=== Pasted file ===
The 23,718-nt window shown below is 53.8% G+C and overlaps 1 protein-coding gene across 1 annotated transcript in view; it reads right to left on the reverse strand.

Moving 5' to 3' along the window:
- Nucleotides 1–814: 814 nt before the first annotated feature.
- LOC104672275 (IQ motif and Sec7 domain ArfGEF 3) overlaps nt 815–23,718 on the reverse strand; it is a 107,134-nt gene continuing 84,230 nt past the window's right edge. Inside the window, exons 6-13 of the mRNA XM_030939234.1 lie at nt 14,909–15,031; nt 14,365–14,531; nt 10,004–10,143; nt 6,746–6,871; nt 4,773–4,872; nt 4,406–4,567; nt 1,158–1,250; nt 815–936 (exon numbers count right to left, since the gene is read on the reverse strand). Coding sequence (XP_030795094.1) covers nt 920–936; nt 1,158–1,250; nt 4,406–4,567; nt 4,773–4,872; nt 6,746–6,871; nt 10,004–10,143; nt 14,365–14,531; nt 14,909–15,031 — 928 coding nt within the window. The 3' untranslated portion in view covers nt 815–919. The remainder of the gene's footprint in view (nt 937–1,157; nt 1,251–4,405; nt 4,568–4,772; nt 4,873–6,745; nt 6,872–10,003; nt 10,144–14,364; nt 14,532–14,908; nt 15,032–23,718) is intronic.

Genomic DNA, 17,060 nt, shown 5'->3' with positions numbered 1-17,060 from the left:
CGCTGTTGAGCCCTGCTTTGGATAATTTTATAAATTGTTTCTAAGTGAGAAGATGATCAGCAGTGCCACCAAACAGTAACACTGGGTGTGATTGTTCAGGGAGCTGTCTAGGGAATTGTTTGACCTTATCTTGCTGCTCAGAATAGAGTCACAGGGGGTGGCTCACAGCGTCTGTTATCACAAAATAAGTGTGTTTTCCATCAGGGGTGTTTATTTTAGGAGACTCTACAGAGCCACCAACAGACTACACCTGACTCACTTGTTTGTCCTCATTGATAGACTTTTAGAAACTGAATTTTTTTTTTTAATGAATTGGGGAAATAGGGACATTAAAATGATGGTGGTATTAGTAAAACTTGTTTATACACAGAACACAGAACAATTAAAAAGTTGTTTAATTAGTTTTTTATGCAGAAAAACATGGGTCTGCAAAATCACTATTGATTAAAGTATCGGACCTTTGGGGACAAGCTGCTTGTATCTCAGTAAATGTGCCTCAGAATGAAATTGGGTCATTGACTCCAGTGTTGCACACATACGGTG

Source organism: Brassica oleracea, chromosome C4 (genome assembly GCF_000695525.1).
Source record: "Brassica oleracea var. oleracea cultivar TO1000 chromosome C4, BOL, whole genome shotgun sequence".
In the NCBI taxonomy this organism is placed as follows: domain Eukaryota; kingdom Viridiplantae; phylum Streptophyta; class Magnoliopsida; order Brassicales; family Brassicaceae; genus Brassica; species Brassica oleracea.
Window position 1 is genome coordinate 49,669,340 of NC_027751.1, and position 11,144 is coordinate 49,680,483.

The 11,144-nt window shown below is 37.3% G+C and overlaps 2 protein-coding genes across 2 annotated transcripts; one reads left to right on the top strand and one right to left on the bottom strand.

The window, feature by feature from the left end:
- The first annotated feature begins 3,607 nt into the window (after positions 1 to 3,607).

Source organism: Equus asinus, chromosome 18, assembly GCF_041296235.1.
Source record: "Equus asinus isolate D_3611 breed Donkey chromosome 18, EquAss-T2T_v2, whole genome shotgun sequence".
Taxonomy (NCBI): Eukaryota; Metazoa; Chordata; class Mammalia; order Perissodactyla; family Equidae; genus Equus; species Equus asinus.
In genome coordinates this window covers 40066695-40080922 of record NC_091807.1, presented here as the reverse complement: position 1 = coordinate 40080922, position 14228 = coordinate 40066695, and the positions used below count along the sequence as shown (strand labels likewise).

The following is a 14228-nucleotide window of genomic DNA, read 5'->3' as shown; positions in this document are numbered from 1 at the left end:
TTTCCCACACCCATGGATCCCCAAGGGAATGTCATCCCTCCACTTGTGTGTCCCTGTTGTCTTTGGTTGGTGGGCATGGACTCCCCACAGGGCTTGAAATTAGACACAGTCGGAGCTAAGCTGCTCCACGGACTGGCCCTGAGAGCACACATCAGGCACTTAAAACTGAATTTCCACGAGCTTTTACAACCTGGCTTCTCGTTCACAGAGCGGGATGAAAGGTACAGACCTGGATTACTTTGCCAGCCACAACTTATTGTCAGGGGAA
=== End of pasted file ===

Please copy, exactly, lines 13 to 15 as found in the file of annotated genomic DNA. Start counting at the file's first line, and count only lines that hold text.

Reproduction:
- The first annotated feature begins 3,607 nt into the window (after positions 1 to 3,607).

Source organism: Equus asinus, chromosome 18, assembly GCF_041296235.1.
Source record: "Equus asinus isolate D_3611 breed Donkey chromosome 18, EquAss-T2T_v2, whole genome shotgun sequence".